within 10 calendar days of seizure.18 Evidence control personnel have an
                         additional 10 calendar days to actually enter the information into the
                         system. In some field offices, agent personnel directly enter their own
                         evidence into the ACS system. In such instances, FBI policy provides that
                         the agent has 10 calendar days from the date the property is acquired to
                         enter the information into the ACS system and send appropriate
                         documentation to evidence control personnel. According to the policy,
                         agents or evidence control personnel must prepare memoranda explaining
                         the circumstances surrounding late submissions or entries, respectively,
                         and copies of these documents must be maintained in the evidence control
                         room.

                         We identified a total of 13 out of 229 drug or firearm items we reviewed at
                         the New York, Dallas, and Miami Field Offices where evidence control
                         personnel or agents entered evidence in the ACS system late without the
                         required explanatory memoranda. Nine of these items were drug exhibits
                         at the New York Field Office, which were left in the night depository for
                         more than 10 days without being entered into the ACS system. Four of
                         these nine items were not properly entered into the ACS system for over 2
                         months subsequent to the date they were acquired. The other four items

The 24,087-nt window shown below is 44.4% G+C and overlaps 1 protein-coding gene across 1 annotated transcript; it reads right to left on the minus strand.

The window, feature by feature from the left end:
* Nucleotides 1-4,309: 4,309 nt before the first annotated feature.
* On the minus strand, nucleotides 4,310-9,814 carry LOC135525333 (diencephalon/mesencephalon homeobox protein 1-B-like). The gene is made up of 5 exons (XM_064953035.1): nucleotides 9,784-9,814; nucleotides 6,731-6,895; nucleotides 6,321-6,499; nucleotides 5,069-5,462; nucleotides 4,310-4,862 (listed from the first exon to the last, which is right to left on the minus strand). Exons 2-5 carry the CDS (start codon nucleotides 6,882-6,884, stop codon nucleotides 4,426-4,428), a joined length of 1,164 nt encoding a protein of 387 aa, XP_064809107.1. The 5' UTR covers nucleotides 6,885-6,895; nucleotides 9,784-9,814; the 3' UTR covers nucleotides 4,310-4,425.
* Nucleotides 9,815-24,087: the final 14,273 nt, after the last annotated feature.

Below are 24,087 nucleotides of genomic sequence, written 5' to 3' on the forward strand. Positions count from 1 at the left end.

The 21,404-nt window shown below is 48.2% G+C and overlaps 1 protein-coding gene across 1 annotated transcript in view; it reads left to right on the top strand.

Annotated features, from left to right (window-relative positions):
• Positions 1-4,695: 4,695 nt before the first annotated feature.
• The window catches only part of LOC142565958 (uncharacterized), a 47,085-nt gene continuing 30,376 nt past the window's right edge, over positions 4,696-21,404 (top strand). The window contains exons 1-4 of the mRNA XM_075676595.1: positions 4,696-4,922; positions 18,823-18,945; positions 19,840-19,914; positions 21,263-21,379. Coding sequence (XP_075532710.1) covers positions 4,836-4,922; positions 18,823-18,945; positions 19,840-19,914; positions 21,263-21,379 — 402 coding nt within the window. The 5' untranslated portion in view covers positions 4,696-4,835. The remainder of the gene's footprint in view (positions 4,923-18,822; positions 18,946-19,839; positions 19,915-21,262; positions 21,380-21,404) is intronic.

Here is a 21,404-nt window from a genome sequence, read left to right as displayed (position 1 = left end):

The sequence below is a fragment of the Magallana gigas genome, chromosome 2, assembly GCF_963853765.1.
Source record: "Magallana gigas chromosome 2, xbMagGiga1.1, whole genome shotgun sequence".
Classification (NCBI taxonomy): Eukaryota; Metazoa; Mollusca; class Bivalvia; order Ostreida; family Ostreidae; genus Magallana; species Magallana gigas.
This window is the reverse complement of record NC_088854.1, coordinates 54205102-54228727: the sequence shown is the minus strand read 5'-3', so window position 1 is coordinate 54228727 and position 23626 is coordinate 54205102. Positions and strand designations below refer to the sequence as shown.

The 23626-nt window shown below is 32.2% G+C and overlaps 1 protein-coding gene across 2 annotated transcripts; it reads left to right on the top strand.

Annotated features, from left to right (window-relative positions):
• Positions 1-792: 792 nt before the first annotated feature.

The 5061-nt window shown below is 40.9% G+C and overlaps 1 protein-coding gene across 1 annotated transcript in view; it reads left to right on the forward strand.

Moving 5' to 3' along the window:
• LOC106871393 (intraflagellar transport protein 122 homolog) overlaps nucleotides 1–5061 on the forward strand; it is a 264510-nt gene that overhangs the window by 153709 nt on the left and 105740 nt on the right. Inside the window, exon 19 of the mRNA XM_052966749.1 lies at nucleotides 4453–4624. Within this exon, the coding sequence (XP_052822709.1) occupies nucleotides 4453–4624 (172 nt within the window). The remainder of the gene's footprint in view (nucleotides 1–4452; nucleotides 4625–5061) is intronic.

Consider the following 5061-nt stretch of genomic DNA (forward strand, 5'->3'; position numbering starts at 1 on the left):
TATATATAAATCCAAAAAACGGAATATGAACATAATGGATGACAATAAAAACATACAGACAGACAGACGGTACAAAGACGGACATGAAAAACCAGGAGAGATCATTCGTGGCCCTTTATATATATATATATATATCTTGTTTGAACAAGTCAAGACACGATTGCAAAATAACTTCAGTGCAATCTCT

entered late into the ACS system without the required memoranda
                         explaining the late data entry involved firearm evidence that was not
                         submitted for storage by the agent. For each of these four items, the initial
                         data entry into the ACS system occurred over 40 days after the items were
                         acquired.

                         Twelve of the 44 FBI field office internal inspection results we reviewed
                         showed similar problems involving delinquent submission of evidence or


                         18
                          When an acquiring agent maintains the evidence rather than submitting it for storage, the
                         agent may submit a data loading form (draft FD-192) to communicate to the evidence
                         control technician the information that is to be entered into the ACS system.




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late data entry and failure to submit the required explanatory memoranda.
At one field office not selected for our review, the inspection team
determined that 77 percent of the drug items reviewed were submitted
and/or processed after 10 days, and the required memoranda documenting
the delinquent submission and/or processing was not found in the
respective files. The inspection teams for New York and eight other field
offices not selected for our review reported late submission of evidence,